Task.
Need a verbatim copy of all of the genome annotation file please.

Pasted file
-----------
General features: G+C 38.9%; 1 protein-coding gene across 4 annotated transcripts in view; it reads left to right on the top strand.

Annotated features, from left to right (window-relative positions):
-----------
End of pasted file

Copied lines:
General features: G+C 38.9%; 1 protein-coding gene across 4 annotated transcripts in view; it reads left to right on the top strand.

Annotated features, from left to right (window-relative positions):